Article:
Usnig Spray FoamTo Insulate My RV’s Underbelly?
Spray foam insulation has become increasingly popular in recent years. Some RV dealers, repair shops, and even home remodeling companies can spray open or closed cell insulationon an RV’s underbelly. The price can vary depending on where you go and the type of foam they offer.
There are times of the year when business is slow for home remodeling and insulation contractors.
With a little bit of dialing and phone conversation, you might be able to find one who is looking to fill their schedule and will spray the underside of your camper for cheap.
Ideally, you want “Closed Cell” spray foam. It is essentially waterproof and will adhere cleanly to the underside of the RV.
If you want to do it yourself, you need to carefully read the label on the spray foam cans sold in hardware stores.
You don’t want to use “Open Cell” spray foam as it can potentially break down as time goes on, letting loose from the underbelly in chunks. It also tends to be a little more inviting for intrepid rodents looking for a home.
How To Use Spray Foam Insulation On An RV’s Underbelly
Spray foam can expand rapidly. If you are installing it yourself and you’ve never worked with it before, give it a few test sprays to get a clear understanding of how much it expands.
When you apply it, you don’t want to accidentally trap things like brake lines and water pipes in it.
Step One: Protect Sensitive Areas
Some simple wood frames can be placed around key components that you don’t want to contact the spray foam.
Set the protective frame in place around any lines or components that you want to protect before you spray.
It’s can be a little bit meticulous, but still faster than removing and reinstalling the pipe or brake line later.
Step Two: Carefully Spray the Foam Into The Desired Areas
It’s best to spray a small amount in a wide swath. Then give it a moment to properly expand.
Step Three: Clean Up Any Overspray Areas
If you do end up accidentally getting some overspray on something you want to leave clear, try to clear it away before it hardens.
Most spray foams firm up in a matter of minutes, then take a day or two to fully cure. If you do have a little bit of overspray, you can use a hand saw or a keyhole hacksaw to carefully cut away the excess material.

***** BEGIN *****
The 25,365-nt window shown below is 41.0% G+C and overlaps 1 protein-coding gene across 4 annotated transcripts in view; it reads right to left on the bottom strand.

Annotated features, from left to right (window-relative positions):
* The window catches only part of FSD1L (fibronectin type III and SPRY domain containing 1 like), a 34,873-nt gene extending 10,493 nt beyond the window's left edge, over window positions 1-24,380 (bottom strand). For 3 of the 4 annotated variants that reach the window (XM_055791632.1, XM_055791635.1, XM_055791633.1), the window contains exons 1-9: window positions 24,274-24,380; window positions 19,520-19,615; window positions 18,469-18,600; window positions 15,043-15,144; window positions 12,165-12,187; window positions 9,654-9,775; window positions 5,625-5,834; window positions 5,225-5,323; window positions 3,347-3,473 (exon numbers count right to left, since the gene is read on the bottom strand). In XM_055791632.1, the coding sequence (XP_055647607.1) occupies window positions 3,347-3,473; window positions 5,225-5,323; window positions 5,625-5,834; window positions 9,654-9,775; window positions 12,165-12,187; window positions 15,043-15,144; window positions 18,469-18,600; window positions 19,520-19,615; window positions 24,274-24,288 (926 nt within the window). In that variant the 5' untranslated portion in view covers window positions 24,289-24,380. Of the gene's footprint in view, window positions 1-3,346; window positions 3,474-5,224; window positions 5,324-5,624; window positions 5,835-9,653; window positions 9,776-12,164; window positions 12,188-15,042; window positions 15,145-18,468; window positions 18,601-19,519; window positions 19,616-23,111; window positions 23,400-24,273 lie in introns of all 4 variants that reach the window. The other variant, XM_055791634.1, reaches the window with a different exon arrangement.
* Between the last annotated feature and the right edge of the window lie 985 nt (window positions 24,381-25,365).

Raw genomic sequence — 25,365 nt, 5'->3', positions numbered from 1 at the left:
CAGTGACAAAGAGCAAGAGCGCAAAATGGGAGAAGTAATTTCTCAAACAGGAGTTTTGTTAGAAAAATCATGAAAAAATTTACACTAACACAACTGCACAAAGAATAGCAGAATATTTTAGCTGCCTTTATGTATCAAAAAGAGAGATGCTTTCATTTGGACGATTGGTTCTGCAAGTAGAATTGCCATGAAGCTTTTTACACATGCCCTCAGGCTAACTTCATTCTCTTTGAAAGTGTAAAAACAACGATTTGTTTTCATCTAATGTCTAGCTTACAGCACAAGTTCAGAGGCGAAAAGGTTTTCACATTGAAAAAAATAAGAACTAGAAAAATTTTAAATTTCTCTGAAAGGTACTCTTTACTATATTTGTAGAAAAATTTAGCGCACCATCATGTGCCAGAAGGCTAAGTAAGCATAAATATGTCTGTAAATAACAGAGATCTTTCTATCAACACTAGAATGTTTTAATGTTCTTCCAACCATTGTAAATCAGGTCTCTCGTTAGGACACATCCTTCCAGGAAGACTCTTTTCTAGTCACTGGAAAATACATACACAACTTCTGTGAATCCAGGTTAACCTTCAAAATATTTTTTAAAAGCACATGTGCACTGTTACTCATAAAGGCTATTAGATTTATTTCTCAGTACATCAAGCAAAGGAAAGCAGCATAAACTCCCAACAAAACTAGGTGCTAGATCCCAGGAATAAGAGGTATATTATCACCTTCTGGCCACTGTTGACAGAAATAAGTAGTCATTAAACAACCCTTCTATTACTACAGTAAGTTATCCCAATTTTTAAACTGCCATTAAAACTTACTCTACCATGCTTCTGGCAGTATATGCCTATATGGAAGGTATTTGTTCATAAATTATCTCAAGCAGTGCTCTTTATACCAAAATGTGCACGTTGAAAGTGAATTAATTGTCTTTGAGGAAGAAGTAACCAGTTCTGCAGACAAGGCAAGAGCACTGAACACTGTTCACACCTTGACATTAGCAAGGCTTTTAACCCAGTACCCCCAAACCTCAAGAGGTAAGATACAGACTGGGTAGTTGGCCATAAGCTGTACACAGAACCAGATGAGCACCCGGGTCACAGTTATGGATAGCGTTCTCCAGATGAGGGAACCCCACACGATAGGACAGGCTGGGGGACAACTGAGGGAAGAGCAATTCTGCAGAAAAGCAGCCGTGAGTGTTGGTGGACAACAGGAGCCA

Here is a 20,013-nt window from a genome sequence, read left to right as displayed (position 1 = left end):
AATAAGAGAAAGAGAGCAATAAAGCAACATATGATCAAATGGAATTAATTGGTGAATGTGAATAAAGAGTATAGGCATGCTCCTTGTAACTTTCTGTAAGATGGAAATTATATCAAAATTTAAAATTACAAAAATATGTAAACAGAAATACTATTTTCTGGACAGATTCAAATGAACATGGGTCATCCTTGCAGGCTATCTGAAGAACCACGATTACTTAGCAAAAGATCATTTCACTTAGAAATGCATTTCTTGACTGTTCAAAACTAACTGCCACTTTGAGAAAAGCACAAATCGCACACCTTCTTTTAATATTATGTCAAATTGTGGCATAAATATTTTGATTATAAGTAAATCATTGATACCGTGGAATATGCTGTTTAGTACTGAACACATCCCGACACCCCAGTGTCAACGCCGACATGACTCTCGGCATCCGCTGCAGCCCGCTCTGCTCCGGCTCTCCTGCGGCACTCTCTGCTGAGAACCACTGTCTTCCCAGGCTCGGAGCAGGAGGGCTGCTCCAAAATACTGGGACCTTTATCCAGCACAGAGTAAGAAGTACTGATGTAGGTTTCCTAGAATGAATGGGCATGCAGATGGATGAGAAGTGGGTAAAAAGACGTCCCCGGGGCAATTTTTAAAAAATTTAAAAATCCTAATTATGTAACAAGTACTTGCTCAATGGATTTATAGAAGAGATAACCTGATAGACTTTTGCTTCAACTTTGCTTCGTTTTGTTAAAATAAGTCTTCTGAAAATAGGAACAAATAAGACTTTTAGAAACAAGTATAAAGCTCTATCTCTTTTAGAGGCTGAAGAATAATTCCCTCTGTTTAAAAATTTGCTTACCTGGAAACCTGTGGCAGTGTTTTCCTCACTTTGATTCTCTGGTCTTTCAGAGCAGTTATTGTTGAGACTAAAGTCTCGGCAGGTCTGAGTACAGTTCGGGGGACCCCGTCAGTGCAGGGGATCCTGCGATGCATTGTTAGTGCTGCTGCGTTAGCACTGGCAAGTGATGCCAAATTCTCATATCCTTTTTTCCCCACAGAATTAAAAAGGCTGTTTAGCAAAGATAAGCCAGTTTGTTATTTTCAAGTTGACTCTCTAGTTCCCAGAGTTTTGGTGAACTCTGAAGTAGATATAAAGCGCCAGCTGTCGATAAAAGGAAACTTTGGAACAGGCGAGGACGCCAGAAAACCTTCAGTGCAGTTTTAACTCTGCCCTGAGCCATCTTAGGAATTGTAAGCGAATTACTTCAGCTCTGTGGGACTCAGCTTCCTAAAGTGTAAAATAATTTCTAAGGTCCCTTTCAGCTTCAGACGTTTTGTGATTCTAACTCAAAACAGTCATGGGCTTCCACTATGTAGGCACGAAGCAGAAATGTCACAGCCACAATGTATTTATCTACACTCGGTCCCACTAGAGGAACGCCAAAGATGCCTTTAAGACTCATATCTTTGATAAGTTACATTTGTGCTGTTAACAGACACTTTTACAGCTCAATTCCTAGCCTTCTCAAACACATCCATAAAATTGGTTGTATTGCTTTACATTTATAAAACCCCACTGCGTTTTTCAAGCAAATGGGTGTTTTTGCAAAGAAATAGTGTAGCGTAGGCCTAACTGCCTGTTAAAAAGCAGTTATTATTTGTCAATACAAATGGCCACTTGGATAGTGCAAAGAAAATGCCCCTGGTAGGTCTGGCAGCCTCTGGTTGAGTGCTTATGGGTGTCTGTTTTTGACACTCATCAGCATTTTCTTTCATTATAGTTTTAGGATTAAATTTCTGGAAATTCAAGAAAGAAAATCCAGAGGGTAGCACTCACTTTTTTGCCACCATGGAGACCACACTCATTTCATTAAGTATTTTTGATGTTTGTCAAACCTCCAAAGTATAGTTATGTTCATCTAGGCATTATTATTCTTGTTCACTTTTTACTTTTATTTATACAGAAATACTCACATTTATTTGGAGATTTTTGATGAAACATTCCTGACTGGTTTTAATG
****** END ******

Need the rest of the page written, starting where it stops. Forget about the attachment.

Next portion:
Can Exterior Skirting Help Prevent Heat Loss?
As the name implies, this is a rigid skirt of plywood, siding, or sheet metal that you place around the base of the RV once you are parked up.
Some hardware stores even sell decorative panels that look like a home’s foundation.
Skirting is a less permanent option that can help to significantly reduce heat loss through your RV’s floor.
It’s a standard for ice fishing shanties and convertible “Fish House” campers that spend months on frozen lakes in northern states.
Transporting the skirting with you does eat up a lot of storage space. If you are designing it yourself, you might be able to set it up to slide into a convenient space, like an unused overhead bunk, or a rear storage compartment.
Once you place it around the RV, it helps block out wind and the potential hard-freezing effects of windchill.
It’s especially important for travel trailer campers that double as an ice fishing shanty in the winter.
If there is snow surrounding the RV, you could shovel a little at the base of the skirting. This will further block out air leaks and windchill problems.
Just keep in mind that the ambient heat of the RV could melt the snow. When it comes time to pick up and move again, you should plan to give yourself an extra 10 or 20 minutes to carefully chisel out the skirting panels.
Last Updated on by Aaron Richardson